In the industry, there has been a general misconception that cattle are resistant to mycotoxins. However, research over the last decade has shown that cattle are susceptible to various mycotoxins such as aflatoxins, T-2 toxin, deoxynivalenol, zearalenone and several Penicillium mycotoxins.
Mycotoxins can have acute, as well as chronic, effects on cattle. Good examples of acute effects include the possible role of T-2 toxin in hemorrhagic bowel syndrome (HBS) as well as exposure to ergot alkaloids from tall fescue and ryegrass.
Though the mortality rate is very high in acute mycotoxin cases, this seldom happens in the field. Chronic effects of mycotoxins, due to long-term ingestion at low levels, are a more common situation. Reduced weight gain in beef cattle is one example of a chronic effect.
Take control before toxins get out of control
Field mycotoxins are produced before harvesting and there is not much the animal producer can do to prevent their entry into feeds. The production of storage mycotoxins, however, can be minimized by adopting good storage practices.
The use of a mold inhibitor for high-moisture materials has also been utilized widely to control storage mycotoxins. A mold inhibitor can be applied to lower the pH so that molds will not grow and produce more toxins.
However, an inhibitor is usually only useful to keep the situation from getting worse by killing mold spores and, typically, only if the material is unstable with high moisture.
During his 30-plus years of mycotoxin research at the University of Guelph, Dr. Trevor Smith has worked on finding a number of solutions to the exceeding problems of toxins in animal feed.
The first step he recommends is a quality control program to monitor the toxic content of DDGS and to make sure that the incoming supply of DDGS has manageable levels of contamination.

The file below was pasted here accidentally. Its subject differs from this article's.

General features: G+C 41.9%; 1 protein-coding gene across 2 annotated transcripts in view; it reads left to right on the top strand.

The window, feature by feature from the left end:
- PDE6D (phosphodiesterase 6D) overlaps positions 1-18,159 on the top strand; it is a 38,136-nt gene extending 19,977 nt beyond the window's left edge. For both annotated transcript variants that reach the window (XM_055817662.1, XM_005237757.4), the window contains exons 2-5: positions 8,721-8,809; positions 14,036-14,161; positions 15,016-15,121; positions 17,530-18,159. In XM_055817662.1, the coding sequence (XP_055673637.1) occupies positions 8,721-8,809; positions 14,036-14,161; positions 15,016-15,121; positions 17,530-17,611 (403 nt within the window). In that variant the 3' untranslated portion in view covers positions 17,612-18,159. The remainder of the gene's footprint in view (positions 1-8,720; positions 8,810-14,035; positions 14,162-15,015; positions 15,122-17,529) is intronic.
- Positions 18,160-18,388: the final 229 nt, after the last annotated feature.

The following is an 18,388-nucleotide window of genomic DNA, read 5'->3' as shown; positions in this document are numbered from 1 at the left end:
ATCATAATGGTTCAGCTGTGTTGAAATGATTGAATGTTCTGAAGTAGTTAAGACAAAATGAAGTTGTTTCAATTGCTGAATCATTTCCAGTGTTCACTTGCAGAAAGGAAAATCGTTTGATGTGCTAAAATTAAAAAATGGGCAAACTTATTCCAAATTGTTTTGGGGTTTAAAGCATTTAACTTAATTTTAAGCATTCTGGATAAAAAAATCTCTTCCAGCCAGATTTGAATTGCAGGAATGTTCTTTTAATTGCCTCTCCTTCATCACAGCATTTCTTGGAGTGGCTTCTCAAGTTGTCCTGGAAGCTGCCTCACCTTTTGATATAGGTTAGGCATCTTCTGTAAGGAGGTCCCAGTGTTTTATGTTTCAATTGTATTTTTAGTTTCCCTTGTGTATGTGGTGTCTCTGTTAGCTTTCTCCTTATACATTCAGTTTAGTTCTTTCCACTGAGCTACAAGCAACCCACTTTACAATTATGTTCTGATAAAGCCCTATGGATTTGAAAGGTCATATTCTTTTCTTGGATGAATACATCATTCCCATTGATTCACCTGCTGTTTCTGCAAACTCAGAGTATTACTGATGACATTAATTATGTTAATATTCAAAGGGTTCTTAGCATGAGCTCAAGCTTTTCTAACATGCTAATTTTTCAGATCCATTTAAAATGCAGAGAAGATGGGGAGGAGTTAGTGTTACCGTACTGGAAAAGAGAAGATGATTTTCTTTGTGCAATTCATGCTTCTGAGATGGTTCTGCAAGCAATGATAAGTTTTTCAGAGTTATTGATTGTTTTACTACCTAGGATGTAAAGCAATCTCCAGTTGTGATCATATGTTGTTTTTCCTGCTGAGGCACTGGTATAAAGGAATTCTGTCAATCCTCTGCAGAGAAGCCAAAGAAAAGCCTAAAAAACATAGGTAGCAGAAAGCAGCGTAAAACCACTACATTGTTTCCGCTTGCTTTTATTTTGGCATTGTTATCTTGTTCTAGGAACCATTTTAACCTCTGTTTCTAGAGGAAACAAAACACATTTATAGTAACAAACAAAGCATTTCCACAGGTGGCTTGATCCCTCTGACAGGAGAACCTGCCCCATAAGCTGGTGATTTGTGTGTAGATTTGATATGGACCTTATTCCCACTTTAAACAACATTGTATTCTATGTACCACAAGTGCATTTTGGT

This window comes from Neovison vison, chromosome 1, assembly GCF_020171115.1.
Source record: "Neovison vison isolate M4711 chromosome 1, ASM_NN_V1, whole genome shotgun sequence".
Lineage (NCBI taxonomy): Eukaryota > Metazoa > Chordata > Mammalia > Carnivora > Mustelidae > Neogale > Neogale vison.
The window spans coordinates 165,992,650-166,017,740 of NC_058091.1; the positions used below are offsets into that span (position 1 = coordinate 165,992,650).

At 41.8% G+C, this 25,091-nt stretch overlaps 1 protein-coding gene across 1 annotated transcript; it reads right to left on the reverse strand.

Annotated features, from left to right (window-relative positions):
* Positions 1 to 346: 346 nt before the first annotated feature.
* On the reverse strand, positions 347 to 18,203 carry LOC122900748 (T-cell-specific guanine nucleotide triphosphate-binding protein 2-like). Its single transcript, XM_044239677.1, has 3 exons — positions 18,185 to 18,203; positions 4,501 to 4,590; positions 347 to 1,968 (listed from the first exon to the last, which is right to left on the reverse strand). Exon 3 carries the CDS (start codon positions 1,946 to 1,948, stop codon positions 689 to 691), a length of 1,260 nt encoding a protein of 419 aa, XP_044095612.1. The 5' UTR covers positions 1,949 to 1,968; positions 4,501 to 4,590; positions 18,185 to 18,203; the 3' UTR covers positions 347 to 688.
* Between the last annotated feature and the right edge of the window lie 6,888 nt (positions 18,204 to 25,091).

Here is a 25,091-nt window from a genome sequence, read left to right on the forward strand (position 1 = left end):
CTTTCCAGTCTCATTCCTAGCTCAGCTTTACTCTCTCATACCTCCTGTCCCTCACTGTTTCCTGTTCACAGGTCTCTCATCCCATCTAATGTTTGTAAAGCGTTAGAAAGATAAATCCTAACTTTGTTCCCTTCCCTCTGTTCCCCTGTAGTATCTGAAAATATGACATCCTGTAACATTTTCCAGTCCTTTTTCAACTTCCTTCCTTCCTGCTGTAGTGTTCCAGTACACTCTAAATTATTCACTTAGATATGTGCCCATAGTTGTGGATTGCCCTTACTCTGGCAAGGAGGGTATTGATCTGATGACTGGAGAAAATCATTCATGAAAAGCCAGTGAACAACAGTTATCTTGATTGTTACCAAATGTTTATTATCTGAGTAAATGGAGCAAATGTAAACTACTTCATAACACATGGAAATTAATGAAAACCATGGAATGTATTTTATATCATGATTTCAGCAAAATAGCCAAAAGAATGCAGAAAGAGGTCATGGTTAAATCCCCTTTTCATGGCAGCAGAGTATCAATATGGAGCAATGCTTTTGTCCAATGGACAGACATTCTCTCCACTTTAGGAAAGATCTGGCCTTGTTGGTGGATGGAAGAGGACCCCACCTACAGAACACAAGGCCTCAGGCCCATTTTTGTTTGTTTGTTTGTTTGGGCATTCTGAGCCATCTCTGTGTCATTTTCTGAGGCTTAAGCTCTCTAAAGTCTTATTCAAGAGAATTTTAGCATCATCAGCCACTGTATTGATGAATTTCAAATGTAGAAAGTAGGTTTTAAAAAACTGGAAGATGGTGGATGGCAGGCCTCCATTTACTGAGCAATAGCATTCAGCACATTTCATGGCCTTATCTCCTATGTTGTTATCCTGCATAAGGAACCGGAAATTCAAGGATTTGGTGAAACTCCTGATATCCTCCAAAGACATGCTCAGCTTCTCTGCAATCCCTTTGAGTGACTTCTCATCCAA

“We know mycotoxins are going to be more prevalent in certain processed raw materials and also that mycotoxins can negatively affect health and feed efficiency, so it is more important than ever to have a documented mycotoxin control program in place as the price of feed rises, the use of alternative raw ingredients increases and the need for improved feed efficiency is paramount,” said Smith.
The bottom line for producers and nutritionists is that the animal remains the best indicator of a mycotoxin presence. Therefore, if the animal is not performing to its fullest or unexplained symptoms persist, consider the nutrient quality of the DDGS and the role a mycotoxin may be playing.
A final comment by Dr. Jean Pierre Jouany in his 2007 review suggested that the use of an organic mycotoxin sequestering agent with proven efficacy is one way in which producers and nutritionists can help negate the impacts of mycotoxins within the animal, given that so many of the other factors that affect this are out of their control.
References omitted due to space but are available upon request. Click here to email an editor.
Besides cost effectiveness, feeding distiller grains to ruminants can also be an excellent source of protein, energy and minerals. Photo by Progressive Cattleman staff.